The whole episode of the killing of Ian Tomlinson brings into stark relief the deep doubts about the criminal justice system in its treatment of the police.
First, the IPCC whose role is to hold the police to account resisted calls to open an investigation for 7 days after Tomlinson’s death. They only reversed this decision when the Guardian released video footage taken by a visiting US fund manager showing Tomlinson hit by a baton and pushed to the ground by a policeman. Had those pictures not been taken and had the Guardian not made them public, the whole matter would have been swept under the carpet from the start because the City of London police detective superintendent put in charge of the inquiry because of the IPCC’s passivity told the family that Tomlinson had simply “run out of batteries” and may have had a heart attack because of the demo.
Second, the IPCC’s failure to respond allowed the police and the coroner to take the crucial decision to invite a controversial pathologist, Dr. Freddy Patel, to carry out the autopsy (at which the police were present, but from which the IPCC was barred). Patel had already twice been suspended by the General Medical Council after being found guilty of botched post-mortems and falsifying his CV, and he was no longer registered on the Home Office list of forensic pathologists. The deliberate choice of Patel by the polic and the coroner therefore looks very suspicious. He concluded that Tomlinson had died of a heart attack. Subsequently 3 other forensic pathologists also carried out an investigation, and all took the same view that he had died from internal bleeding in the abdomen, where three litres of bloody fluid were found. But the discredited pathologist Patel had carried out the first and most important autopsy, and as the key witness his evidence may have swayed the verdict.
Third, the signs of cover-up are manifest throught the whole process. The family was not told that 3 police witnesses confirmed 2 days after Tomlinson’s death that they had seen a colleague strike him with a baton and push him to the ground. Instead the police superintendent told them that Tomlinson’s attacker may have been a member of the public who had stolen a police uniform! After the Guardian released the video footage, both the police and the IPCC visited the Guardian’s office to request the video be removed from the website on the grounds that it might compromise any future inquiry and that it was upsetting the family – both of which turned out to be false. At the trial the jury were not told that the accused PC Harwood had been investigated several times before for violence and misconduct. And of course there had already been a coroner jury verdict reached in 3 hours, on virtually the same evidence, that Tomlinson had been “unlawfully killed” by a police officer.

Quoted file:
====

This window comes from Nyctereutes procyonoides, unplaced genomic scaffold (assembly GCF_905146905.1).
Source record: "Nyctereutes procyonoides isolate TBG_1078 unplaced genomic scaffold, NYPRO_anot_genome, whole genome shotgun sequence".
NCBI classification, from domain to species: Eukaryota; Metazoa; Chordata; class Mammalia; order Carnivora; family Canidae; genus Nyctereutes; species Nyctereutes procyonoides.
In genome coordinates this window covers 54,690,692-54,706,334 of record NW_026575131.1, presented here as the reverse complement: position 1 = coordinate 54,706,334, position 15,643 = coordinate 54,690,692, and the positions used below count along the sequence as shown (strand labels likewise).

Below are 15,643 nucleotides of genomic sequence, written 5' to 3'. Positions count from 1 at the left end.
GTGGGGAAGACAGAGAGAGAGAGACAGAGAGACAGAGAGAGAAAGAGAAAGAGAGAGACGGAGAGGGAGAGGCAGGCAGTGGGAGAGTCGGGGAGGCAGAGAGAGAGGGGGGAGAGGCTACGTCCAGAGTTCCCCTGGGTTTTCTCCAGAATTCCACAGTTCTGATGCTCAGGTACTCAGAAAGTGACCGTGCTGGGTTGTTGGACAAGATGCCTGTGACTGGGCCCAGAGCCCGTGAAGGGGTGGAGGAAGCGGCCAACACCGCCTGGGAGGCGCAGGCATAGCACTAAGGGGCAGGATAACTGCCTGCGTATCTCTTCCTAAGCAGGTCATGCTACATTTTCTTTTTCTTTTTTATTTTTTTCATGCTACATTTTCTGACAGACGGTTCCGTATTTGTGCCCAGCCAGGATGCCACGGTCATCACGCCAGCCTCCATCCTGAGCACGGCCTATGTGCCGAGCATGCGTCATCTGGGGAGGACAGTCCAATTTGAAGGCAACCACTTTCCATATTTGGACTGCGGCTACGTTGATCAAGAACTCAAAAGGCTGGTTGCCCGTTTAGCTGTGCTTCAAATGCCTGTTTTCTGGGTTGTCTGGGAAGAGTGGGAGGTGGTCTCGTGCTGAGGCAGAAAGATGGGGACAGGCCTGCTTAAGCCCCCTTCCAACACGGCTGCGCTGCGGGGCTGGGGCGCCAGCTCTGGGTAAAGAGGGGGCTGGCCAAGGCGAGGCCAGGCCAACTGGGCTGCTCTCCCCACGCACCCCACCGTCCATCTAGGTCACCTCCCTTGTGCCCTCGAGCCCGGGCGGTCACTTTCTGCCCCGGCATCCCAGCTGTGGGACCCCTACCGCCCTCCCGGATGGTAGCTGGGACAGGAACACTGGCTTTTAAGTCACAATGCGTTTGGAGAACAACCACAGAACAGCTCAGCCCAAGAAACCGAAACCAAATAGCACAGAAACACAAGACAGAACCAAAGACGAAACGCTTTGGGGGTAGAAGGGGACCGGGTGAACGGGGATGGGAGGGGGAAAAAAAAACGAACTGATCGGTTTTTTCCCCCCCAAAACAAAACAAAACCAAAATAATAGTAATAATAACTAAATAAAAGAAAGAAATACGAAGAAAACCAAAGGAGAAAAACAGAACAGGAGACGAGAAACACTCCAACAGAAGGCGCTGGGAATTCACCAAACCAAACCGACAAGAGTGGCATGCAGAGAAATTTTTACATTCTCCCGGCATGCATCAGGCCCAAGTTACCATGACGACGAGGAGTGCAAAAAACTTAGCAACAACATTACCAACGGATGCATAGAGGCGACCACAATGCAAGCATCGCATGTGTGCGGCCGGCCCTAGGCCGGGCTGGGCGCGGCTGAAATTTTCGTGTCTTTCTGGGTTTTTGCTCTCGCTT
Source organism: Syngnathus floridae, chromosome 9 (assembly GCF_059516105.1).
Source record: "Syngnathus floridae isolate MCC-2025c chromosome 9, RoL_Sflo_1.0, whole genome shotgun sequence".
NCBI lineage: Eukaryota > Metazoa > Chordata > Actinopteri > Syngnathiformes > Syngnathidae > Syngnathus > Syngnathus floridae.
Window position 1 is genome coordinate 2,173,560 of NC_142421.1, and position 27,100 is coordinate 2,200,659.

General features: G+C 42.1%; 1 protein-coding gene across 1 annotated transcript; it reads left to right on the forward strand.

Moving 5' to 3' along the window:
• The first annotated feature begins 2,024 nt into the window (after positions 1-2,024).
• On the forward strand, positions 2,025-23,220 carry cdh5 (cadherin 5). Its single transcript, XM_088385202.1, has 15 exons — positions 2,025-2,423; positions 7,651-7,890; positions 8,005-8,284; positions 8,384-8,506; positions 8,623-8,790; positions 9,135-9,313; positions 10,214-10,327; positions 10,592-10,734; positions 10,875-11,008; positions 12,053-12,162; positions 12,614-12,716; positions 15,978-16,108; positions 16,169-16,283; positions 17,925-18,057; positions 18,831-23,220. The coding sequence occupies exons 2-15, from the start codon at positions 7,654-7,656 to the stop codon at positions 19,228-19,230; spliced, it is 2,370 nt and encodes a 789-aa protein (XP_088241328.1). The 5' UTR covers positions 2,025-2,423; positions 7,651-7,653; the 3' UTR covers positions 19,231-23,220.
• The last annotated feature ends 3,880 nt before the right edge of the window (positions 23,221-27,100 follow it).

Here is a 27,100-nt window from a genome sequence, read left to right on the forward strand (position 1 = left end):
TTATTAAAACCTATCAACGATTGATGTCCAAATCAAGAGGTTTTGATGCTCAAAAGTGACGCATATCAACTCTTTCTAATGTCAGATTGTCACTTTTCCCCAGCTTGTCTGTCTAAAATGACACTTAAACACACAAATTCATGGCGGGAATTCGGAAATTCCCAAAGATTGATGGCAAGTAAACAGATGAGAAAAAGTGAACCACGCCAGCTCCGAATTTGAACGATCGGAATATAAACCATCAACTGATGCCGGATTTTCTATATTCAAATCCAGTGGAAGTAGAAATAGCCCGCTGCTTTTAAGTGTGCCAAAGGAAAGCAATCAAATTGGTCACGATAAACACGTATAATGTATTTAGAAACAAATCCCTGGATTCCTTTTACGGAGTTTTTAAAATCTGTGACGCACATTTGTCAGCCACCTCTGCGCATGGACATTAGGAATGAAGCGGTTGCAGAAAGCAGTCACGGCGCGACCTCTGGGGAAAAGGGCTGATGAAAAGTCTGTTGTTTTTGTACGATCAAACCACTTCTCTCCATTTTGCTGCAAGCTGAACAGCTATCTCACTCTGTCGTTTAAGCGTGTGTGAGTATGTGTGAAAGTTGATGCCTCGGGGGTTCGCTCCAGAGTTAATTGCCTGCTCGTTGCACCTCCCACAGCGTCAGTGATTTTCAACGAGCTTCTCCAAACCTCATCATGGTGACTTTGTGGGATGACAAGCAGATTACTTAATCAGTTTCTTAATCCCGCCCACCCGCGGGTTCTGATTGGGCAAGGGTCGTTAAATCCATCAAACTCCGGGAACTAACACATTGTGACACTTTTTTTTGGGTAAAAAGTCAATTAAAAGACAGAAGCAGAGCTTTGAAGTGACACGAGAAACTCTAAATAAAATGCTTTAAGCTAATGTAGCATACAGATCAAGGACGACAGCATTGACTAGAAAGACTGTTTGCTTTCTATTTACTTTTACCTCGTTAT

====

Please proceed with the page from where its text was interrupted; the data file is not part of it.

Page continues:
Fourth the conclusion has to be that it is next to impossible to convict a police officer of manslaughter. Despite 1,433 deaths in police custody of involving police officers since 1990, not one police officer has been convicted. What this latest dreadful case indicates is that the IPCC is not fit for purpose, the police should never be allowed to carry out the inquiry into any such case or be present at the autopsy, and that any evidence given by a forensic pathologist who is not on the Home Office approved list should be automatically disregarded. We still have a long way to go before justice is seen to apply to the police in the same way as to everyone else.